This is a phrase that I thought up at the start of the year, and now it's three days out from the Federal Election in Australia.
I thought now might be the best time to talk about it.
But, I kind of want to preface this blog post with something that my international readers probably need to know:
1. Australians don't often talk about politics
2. Australians are pretty good at slagging off at each other (badmouthing, talking down, slandering etc)
3. Did I mention that we don't talk about politics? At least, not in a coherent or polite way to people of the opposition. <sarcasm> No friendly discussions here! </sarcasm>
I have a few problems with politics in general, which is at least in part because one half of my family is staunch supporters for one political party, and the other half supports the other major party.
A couple years back, we had everyone at out house for Christmas lunch. The talk swung to politics for about 30 seconds before Dad vetoed it. Nice Christmas lunch doesn't need people arguing or getting sour about stuff.
I guess one of my problems is basically to do with Australian culture. We're pretty good at mouthing off to people, and we don't have a lot of respect for authority. I'm not necessarily talking about toeing the line there. I'm talking about actually respecting the political members responsible for looking after the country.
|Yes, let's keep up to date on the election by playing a smartphone app that allows us to hit our politicians. Smooth.|
Case in point.
And that kind of has its own type of reasoning: Australians live in a place that famously spends a lot of time trying to kill its visitors, or makes little sense. We don't trust a lot of promises made by the higher-ups because they frequently fall through.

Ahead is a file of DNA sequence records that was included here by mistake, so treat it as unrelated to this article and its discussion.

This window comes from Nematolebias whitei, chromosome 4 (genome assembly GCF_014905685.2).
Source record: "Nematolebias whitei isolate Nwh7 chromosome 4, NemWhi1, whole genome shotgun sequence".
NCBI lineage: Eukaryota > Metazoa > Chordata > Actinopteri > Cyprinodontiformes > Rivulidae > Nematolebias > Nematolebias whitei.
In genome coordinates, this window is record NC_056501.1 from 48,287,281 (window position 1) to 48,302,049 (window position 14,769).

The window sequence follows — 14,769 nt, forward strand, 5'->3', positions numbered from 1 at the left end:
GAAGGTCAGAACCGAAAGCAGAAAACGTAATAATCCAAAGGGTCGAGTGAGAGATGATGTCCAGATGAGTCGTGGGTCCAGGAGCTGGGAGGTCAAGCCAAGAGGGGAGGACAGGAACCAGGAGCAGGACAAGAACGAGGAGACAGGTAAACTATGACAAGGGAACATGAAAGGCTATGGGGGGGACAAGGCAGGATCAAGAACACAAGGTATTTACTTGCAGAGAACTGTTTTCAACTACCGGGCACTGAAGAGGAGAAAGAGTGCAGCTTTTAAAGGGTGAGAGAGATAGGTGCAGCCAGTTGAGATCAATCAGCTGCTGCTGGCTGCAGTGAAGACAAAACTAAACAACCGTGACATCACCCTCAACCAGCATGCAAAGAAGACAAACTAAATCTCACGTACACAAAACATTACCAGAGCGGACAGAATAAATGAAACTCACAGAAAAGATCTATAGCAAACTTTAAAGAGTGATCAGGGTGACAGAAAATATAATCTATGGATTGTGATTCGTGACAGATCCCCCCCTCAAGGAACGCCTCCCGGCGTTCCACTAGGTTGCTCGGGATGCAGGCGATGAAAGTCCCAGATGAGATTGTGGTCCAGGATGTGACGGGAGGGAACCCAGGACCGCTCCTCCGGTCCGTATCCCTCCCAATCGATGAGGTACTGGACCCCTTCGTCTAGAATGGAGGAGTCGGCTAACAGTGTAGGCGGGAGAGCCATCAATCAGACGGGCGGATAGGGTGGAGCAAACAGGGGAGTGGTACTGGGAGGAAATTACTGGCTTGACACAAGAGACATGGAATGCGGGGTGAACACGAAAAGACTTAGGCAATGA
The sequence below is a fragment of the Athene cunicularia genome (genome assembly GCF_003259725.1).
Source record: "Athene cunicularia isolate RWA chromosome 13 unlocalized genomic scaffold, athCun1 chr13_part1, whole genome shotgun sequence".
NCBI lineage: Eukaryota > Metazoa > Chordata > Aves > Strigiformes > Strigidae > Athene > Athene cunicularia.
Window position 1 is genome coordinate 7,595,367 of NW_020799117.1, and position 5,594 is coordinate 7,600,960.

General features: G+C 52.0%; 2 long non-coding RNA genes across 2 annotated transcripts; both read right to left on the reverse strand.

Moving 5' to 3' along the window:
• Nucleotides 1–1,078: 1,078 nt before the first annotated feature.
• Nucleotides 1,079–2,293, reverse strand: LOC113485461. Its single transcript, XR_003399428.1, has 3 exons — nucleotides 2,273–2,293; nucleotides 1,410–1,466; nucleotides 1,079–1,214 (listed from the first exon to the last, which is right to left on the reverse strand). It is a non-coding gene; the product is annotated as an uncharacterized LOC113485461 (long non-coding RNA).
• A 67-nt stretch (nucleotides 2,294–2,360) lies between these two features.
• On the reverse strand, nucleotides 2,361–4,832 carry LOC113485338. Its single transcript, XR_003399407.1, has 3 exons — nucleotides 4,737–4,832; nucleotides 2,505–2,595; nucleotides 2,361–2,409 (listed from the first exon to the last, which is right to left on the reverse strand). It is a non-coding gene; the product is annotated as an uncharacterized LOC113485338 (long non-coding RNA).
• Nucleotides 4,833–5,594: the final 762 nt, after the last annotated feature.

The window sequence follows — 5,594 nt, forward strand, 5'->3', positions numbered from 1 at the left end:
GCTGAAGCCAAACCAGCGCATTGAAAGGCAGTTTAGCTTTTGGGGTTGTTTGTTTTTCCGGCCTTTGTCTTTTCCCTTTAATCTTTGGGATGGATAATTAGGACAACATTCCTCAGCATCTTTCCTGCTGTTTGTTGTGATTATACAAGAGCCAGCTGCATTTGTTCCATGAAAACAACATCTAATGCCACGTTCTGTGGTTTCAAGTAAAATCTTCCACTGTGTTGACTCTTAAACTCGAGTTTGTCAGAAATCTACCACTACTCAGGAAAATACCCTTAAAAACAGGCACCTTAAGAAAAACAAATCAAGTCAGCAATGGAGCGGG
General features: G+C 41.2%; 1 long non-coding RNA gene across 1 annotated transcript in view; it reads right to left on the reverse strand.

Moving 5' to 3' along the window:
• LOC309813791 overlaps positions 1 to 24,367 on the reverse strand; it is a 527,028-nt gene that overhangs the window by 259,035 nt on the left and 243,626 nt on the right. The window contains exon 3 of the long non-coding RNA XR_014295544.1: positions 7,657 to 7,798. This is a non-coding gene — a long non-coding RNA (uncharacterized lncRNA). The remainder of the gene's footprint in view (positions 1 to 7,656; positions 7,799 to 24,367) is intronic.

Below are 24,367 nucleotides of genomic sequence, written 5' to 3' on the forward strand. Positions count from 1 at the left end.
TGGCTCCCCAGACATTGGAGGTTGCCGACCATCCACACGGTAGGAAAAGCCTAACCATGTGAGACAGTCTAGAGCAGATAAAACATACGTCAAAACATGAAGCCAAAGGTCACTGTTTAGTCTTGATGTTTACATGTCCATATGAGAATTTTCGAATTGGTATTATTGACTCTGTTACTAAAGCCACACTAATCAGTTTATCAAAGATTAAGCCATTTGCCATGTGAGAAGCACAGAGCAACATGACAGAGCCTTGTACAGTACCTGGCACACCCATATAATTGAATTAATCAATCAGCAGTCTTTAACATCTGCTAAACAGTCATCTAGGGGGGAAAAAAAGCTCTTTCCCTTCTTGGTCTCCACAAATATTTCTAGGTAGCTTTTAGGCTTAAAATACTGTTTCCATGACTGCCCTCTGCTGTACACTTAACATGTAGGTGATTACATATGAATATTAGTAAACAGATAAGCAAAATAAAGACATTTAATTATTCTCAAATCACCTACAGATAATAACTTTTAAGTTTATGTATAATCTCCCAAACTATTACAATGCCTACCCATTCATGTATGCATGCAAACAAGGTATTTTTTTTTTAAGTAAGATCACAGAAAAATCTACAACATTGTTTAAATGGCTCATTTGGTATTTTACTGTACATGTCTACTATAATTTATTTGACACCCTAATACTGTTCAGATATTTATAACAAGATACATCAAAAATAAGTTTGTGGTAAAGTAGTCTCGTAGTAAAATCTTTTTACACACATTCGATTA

But that's not the point of my argument. That's just giving us some context to work off, and therefore makes sense why the parodied Australia in Terry Pratchett's Diskworld series elects their Prime Minister and then immediately throws him in gaol.
My problem stemmed from heated discussion between the Prime Minister and Opposition Leader a while back, but it can very easily apply to a lot of things.
This is, that nobody wins a poo-throwing fight.
You can throw as much poo as you like, but the fact of the matter is that in order to throw it, you've still got to touch it.
So, dear political parties, when you want to pitch your spiel to me, don't start by telling me how much the other guy sucks.
In a group environment, anyone can suggest an idea. And then everyone else can contribute to that idea. Any third-rate can say that every idea sucks. If you want to move forward with the idea though, you have to have feedback. Constructive stuff is better.
The opposing sides of Parliament are designed to keep the other in check, but they could make each other better. At the moment everyone's looking like complete noobs.
And see? There's me, one of the mudders, with no interest in respecting anybody in power.
But I digress.
If you have an idea, or a political party has an idea, it should be able to stand on its own two feet without having to slag off the opposition. Otherwise it's like kicking in everyone else's sandcastle so yours looks the best. In that case, there is no longer a 'best sandcastle'. There is just a lot of kicked-in ones and a kicker-of-sandcastles.
Or a thrower-of-poo.
Slander on others does in fact reflect back on the type of person that the giver-of-slander is. And with all of the campaigns at the moment dissing everyone else, it's making me feel like I'm going to have to pick the least worst to vote for, as opposed to the best.
And I really wish I didn't have to do that.
But anyway. Please keep it in mind. Group projects, planning for the weekend with friends, having a fight, whatever. The moment someone sinks to slander, they might have successfully scored a hit on the opposition, but they've also sunk down to do that.
Rise above, my friends.
Rise above, my political leaders.
Because at the end of the poo-fight, someone has to clean up.
And it's not going to be me.